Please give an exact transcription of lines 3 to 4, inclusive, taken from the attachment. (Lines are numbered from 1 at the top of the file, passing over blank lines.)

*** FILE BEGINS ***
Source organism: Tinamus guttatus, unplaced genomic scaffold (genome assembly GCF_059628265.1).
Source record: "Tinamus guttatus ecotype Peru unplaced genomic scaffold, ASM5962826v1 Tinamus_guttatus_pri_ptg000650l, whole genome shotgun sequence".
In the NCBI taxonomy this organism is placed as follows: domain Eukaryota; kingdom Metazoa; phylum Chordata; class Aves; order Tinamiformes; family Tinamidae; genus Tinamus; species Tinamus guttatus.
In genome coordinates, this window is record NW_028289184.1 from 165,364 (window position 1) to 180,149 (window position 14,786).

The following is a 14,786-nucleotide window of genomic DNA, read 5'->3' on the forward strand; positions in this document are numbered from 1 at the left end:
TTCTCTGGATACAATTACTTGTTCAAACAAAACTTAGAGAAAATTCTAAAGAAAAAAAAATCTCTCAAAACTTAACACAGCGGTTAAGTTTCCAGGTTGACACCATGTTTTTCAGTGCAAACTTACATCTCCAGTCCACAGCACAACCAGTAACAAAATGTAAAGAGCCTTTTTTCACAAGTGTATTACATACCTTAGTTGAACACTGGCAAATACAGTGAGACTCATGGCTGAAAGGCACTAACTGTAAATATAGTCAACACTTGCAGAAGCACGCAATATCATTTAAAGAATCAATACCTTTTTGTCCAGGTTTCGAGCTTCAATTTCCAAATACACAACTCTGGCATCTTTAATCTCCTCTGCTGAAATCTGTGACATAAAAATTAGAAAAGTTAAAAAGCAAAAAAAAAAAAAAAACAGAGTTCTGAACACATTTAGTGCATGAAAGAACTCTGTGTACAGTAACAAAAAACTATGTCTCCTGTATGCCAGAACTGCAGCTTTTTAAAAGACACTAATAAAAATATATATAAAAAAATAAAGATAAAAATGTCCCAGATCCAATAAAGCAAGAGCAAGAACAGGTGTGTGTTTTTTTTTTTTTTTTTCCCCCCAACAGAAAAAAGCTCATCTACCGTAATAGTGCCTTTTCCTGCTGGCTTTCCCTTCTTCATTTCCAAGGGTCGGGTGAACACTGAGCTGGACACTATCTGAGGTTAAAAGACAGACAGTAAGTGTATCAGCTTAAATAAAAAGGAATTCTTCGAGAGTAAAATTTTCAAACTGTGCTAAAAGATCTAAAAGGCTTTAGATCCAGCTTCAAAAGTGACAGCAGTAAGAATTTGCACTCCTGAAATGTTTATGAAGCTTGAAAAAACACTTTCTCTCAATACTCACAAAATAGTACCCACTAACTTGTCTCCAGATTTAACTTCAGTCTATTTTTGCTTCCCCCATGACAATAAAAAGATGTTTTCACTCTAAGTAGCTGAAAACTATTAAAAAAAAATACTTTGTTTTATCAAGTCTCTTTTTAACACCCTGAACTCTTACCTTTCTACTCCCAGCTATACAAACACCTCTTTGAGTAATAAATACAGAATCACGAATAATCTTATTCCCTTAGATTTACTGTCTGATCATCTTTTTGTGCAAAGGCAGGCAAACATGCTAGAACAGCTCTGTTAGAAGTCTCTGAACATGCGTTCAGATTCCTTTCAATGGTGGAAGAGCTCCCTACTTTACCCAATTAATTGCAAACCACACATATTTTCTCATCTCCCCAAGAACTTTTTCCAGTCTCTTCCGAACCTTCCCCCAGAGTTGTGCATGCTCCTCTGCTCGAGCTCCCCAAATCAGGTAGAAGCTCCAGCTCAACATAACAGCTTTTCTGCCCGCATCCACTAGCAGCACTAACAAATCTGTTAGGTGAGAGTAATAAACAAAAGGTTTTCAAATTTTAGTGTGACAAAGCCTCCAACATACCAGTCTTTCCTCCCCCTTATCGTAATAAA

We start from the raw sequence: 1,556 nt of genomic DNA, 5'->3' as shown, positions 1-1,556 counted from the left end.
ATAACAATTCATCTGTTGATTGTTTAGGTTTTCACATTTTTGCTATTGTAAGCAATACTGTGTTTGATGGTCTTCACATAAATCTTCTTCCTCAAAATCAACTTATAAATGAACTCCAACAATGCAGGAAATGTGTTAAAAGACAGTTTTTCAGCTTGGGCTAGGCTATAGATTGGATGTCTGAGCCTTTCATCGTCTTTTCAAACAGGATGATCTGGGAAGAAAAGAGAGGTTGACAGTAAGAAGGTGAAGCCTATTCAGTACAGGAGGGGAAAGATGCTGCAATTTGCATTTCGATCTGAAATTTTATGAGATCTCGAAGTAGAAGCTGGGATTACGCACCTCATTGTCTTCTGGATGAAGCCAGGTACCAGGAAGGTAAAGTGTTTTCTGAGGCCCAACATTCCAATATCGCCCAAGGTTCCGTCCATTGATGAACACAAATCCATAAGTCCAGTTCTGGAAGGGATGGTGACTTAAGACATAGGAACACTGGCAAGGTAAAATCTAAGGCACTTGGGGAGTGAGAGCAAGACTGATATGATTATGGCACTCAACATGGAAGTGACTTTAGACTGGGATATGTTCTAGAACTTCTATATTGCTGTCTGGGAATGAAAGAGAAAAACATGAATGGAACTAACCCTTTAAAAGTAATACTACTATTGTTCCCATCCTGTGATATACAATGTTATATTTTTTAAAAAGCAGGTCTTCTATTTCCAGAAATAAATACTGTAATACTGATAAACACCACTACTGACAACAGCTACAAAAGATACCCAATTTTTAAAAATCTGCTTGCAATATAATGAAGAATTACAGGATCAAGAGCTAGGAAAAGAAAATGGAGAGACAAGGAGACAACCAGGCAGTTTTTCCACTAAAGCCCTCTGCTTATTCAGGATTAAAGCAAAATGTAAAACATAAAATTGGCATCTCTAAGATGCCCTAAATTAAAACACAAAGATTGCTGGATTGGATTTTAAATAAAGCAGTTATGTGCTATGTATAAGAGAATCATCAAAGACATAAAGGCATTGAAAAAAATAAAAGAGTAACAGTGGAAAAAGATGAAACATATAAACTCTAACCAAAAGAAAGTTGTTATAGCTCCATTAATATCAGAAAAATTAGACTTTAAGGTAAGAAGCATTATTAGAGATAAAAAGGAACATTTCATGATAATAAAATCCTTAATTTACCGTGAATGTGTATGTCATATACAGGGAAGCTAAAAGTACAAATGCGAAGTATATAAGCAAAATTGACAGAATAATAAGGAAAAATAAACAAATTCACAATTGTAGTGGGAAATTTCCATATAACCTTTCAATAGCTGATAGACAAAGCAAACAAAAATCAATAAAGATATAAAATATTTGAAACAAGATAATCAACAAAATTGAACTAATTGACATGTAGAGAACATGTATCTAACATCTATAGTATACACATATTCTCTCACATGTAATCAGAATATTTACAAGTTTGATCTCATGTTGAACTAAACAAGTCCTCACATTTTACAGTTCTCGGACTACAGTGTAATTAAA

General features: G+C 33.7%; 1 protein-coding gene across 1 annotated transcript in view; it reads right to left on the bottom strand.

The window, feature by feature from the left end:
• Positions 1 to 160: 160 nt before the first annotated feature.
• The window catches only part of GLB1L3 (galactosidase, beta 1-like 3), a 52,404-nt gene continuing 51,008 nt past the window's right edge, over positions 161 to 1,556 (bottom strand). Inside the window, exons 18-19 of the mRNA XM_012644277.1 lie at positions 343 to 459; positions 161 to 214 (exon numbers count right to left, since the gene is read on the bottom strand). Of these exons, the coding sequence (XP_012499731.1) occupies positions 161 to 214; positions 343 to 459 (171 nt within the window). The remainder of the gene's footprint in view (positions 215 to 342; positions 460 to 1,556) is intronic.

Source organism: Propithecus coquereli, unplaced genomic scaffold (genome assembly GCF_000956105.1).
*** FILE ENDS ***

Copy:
In the NCBI taxonomy this organism is placed as follows: domain Eukaryota; kingdom Metazoa; phylum Chordata; class Aves; order Tinamiformes; family Tinamidae; genus Tinamus; species Tinamus guttatus.
In genome coordinates, this window is record NW_028289184.1 from 165,364 (window position 1) to 180,149 (window position 14,786).